Description of problem:
Unable to start bridges made with libvirt in this new kernel
Version-Release number of selected component (if applicable):
libvirtd (libvirt) 1.2.20
Steps to Reproduce:
2. Open Virtual Networks in virt-manager
3. Attempt to start bridge virbr0 (the default as installed)
Error starting network 'default': Unable to set bridge virbr0 forward_delay: Numerical result out of range
bridge is started on boot
Above libvirt versions work in kernel 4.3.0-0.rc7.git0.1.fc24.x86_64
Created attachment 1091510 [details]
Python trace upon attempting to start bridge
Does not seem to affect other system bridges made with real interfaces
If memory serves me correctly, it has always been the case that the forward_delay can't be set to 0 after a bridge has had STP turned on. This is why libvirt sets the forward delay before enabling STP. There are two possibilities:
1) maybe the bridge module previously created bridges with STP off, and now creates them with STP on, so that when libvirt tries to set the delay to 0, it fails. (This seems unlikely, since the kernel people usually try to avoid changing defaults)
2) maybe the bridge module previously bypassed the range check for forward_delay when STP was off, and now it checks whether STP is off or on.
I just tried manually setting forward_delay on a bridge with STP on and off (on F22) and found that while it is possible to set it to 0 with STP off, as soon as STP is turned on, it is changed to "200" (that value is in "jiffies", which afaiu is msec/10, so this is equivalent to 2 seconds).
To get your network working again, you should be able to just edit it and change "delay='0'" to "delay='2'".
We do need to think about how to prevent this from failing without manual intervention though - simply changing libvirt to setting delay to a minumum of 2 seconds won't do any good (since there are so many existing networks that have it set to 0), so I guess we need to modify the function that sets forward_delay to silently increase the setting to 2 seconds. I dislike lying to users about what is happening, but then it seems we've already been lying to them for a very long time anyway :-/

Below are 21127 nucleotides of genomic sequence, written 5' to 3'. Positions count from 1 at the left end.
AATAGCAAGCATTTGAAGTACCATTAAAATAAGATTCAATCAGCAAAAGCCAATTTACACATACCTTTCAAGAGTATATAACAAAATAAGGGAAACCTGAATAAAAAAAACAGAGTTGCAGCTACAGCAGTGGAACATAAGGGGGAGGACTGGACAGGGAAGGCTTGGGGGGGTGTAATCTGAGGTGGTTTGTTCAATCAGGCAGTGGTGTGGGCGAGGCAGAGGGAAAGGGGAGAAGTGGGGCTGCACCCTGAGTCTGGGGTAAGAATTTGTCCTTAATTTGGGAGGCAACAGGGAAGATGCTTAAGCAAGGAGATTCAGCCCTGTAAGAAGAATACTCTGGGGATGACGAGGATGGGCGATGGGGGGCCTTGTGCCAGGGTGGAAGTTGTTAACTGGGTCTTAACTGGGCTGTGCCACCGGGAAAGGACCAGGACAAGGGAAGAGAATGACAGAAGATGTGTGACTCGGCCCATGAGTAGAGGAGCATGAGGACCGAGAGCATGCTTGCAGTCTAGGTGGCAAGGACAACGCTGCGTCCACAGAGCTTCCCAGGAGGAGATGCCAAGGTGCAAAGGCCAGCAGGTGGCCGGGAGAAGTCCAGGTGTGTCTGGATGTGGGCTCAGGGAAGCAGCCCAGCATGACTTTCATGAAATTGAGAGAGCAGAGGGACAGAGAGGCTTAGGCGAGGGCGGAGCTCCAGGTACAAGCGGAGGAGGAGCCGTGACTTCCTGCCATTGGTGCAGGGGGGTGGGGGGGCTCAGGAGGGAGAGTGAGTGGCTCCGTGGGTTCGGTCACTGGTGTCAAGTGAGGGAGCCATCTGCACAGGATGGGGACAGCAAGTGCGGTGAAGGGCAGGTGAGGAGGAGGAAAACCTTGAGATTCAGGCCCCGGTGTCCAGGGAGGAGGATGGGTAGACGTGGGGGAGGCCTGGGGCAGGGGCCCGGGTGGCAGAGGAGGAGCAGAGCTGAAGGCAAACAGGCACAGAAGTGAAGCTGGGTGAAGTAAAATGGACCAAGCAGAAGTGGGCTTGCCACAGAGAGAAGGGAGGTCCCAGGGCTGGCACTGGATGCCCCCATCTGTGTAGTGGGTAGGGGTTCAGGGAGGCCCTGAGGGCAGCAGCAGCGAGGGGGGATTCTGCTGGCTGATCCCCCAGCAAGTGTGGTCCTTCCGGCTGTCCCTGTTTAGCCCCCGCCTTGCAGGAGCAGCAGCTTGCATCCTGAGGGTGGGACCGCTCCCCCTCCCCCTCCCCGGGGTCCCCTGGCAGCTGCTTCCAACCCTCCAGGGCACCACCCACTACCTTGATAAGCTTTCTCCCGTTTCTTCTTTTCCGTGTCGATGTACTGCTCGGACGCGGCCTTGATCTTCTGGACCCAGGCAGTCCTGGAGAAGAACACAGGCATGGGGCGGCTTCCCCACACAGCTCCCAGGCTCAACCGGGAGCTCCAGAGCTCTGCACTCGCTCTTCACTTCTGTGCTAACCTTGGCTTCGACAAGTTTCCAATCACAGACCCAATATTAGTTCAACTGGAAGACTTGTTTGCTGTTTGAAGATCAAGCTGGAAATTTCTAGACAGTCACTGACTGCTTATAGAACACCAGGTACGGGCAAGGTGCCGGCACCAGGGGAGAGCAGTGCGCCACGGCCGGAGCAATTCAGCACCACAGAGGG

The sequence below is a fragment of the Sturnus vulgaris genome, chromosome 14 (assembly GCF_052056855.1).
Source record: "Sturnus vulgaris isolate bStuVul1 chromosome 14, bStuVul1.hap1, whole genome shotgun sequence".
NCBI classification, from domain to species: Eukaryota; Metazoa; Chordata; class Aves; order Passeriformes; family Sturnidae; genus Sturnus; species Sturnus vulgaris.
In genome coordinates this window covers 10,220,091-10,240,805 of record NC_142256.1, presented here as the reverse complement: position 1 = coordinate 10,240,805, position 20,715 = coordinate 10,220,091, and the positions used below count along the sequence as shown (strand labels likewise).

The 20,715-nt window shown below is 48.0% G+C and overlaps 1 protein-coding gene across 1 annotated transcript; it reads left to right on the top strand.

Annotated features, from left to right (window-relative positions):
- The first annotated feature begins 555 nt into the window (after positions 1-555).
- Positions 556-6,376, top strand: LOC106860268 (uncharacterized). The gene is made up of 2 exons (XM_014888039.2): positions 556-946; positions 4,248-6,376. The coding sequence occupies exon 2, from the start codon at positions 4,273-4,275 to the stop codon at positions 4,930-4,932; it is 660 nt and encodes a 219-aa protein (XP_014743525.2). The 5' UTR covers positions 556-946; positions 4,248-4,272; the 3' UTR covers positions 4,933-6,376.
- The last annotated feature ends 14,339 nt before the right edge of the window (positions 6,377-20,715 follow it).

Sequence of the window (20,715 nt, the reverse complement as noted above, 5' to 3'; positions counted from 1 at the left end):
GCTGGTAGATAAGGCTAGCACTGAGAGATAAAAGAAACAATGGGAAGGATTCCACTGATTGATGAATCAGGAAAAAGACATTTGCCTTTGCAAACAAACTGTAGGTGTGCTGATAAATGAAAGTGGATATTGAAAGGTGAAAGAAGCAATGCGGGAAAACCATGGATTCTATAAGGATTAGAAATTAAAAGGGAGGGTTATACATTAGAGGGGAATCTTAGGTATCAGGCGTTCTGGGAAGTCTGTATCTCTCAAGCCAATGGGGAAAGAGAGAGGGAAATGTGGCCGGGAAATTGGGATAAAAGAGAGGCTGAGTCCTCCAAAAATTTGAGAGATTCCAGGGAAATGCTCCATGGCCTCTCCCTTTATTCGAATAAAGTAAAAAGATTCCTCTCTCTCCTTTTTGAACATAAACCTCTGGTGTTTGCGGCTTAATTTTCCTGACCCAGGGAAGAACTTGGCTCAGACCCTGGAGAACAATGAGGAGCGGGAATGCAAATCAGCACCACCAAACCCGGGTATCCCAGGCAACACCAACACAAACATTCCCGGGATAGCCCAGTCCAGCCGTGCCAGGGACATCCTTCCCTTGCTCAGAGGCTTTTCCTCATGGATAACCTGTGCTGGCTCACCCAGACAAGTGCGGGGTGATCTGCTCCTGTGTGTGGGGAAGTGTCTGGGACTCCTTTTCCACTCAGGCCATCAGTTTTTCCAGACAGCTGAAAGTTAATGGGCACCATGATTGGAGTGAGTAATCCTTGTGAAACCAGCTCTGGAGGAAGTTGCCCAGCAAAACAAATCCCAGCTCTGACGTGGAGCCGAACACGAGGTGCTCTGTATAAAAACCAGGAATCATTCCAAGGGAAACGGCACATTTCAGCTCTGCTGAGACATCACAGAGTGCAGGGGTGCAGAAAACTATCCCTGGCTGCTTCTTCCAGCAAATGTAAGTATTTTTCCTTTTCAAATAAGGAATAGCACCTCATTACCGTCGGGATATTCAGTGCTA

It looks like 2) is the case:
Author: Ian Wilson <firstname.lastname@example.org>
AuthorDate: 2015-09-24 11:20:11 -0700
Commit: David S. Miller <email@example.com>
CommitDate: 2015-09-27 19:09:38 -0700
bridge: Allow forward delay to be cfgd when STP enabled
Allow bridge forward delay to be configured when Spanning Tree is enabled.
Signed-off-by: Ian Wilson <firstname.lastname@example.org>
Signed-off-by: Stephen Hemminger <email@example.com>
Signed-off-by: David S. Miller <firstname.lastname@example.org>
Looking at that patch, in my opinion the comment doesn't match the code. As far as I can see, it doesn't "allow the forward delay to be configured when STP is enabled" (which was already possible without this patch); the behavior change is instead to force a range check on the desired value when STP is *disabled*. So there is nothing about that comment that is correct.
And now that I've looked/thought some more, I don't think libvirt should have to include any "magic number" for limiting the delay. The bridge module previously allowed any value to be set for forward_delay as long as STP was disabled, and would then clamp it into its internally/privately defined allowable range when STP was turned on (from net/bridge/br_stp_if.c):
static void br_stp_start(struct net_bridge *br)
if (br->bridge_forward_delay < BR_MIN_FORWARD_DELAY)
else if (br->bridge_forward_delay > BR_MAX_FORWARD_DELAY)
Since BR_(MIN|MAX)_FORWARD_DELAY are defined privately by the kernel (in net/bridge/br_private_stp.h), the only way for libvirt or any other userspace program to assure that the value it wants to set is within limits was previously:
1) set the value with STP disabled, then enable STP and let the bridge module clamp the value to something acceptable
2) read the kernel source and copy/paste the min/max from there into the userspace code.
With the kernel change Jan pointed out in Comment 4, the only possibility left is (2), and I don't think that's acceptable. In my opinion, the kernel should revert that patch, since it is modifying the semantics of the setting of forward_delay, and will likely cause regressions in other places (and it doesn't even accomplish its advertised intent anyway.)
Vlad has posted a revert to the offending patch to email@example.com:
Hopefully it will be pushed into the upstream kernel and make it back down to rawhide quickly. In the meantime, rawhide users should use "virsh net-edit default" to change "delay='0'" to "delay='2'" (and do the same for other libvirt networks that aren't starting).
I'm moving this BZ to kernel, since that is where the problem is / fix will be.
Looks like the update to 4.4.0-0.rc1.git0.1 has fixed this
*** Bug 1283241 has been marked as a duplicate of this bug. ***